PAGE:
“It’s not him telling me what to do,” she adds. “Because I’m not a woman that can really be told what to do. I’m a very strong woman. I have a dream, I have visions, and I’m going to get there. And what I’m saying is we both submit to each other; we both help each other get there. Submission is saying that I’m not going to let anything come before my marriage and my kids — not even this business. If the industry leaves me today and dropped me, I got that man and I got those children and that’s all there should be.”

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After the interview aired, Barrino says that a lot of women “totally missed” what her message was.

“But those are the same women that are wanting a relationship and wanting to be in a relationship,” she says. “And so I think you just have to sit back and figure out what works for you. People dissect things the way they want to, and they take good things and they turn them into negative things. But that’s just the world we live in. I don’t let that kind of stuff bother me.”

Playing the character Celie in The Color Purple on Broadway from 2007-2008 taught Barrino how to handle scrutiny like that in the public eye.

“I took so much from her,” she says. “She was a very tough cookie, she was told she was ugly every day and to shut up, be quiet, sit in the corner. But toward the end of the show, Celie really turns out to be the one. So when it comes to the industry and gossip, my skin is so thick that I never lose any sleep by that kind of stuff.”

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Along with her fans, Barrino says her 7-year-old son Dallas can’t wait to see her perform out on tour (she also has an 18-year-old daughter, Zion, from a previous relationship).

“My son’s ready to come to a show. He loves to see me perform,” she says, adding, “I make time for my kids. I don’t want my kids to ever grow up and say, ‘Mommy was dope and she had this music out, but she never spent any time with us.’ That is like the thing that I dread the most. I never want them to say that. I’ll fly home just to be at a program at school because I want my child to look out in that audience and see mommy.”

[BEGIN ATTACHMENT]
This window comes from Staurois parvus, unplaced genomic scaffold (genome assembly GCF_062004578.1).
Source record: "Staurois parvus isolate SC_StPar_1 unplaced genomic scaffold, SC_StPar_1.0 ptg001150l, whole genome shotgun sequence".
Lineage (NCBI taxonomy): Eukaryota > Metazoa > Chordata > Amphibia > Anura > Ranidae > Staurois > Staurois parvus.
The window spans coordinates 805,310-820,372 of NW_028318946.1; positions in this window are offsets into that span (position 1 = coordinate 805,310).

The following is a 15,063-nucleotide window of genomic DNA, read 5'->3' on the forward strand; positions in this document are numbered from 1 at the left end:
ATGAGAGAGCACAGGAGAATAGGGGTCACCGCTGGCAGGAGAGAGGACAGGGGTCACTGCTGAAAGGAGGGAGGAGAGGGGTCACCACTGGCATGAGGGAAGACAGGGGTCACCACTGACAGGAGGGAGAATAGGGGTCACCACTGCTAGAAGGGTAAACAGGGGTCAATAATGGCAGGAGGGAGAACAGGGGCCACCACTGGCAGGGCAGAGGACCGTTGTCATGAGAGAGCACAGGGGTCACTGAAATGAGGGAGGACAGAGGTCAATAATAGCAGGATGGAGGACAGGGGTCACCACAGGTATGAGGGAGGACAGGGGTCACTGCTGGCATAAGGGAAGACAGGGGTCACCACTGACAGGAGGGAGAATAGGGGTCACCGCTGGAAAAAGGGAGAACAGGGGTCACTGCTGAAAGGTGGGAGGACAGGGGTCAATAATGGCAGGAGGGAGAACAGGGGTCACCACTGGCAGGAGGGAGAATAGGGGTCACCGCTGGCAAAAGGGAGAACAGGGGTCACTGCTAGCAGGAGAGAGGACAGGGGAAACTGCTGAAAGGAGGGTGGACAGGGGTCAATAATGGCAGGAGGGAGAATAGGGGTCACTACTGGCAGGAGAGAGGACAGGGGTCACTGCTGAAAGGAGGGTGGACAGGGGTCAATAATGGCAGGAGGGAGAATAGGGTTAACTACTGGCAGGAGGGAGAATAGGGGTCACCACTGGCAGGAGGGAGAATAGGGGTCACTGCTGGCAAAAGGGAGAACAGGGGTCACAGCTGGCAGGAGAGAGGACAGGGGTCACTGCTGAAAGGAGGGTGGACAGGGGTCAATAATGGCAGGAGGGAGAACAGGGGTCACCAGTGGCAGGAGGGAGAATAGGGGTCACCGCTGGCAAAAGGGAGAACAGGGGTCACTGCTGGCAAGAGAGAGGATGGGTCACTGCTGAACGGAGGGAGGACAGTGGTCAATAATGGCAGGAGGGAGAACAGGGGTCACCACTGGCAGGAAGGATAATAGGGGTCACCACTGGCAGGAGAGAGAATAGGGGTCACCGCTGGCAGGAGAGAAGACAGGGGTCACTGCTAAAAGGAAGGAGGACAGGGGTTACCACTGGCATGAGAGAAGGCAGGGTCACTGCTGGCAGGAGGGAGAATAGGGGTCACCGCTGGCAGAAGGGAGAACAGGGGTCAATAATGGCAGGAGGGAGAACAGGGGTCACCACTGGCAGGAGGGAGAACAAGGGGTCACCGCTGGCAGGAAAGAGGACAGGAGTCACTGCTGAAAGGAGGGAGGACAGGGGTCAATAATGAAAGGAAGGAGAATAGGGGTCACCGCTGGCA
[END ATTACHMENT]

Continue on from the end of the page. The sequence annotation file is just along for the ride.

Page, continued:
Despite their musical roots, Barrino says she doesn’t think either of her kids will end up following in her footsteps.

“I can tell because for me, it started when I was five years old,” she says. “My mom and dad could not shut me up. We would get in trouble for going to the bathroom, locking the door, taking a brush and singing for hours. The boys would be knocking like, ‘Get out of the bathroom!’ I don’t see that in any of my kids, and I’m okay with that.”

As to how it feels to be at the place she’s at in life right now, Barrino says it’s “pretty damn good.”

“I’ve been through a whole lot,” she says. “I’ve crawled my way here. The work that I’ve put in to get to this place, nobody can take it away from me. To still be standing in the game, 15 or 16 years later, finally going independent and having such a great big following, I’m so grateful.”

“It’s a new Fantasia,” she adds of this new phase. “People haven’t met this girl yet. They’re slowly beginning to meet the new woman that came with growth, that came with trail, that came with ups and downs. This woman is ready.”

Sketchbook is available now.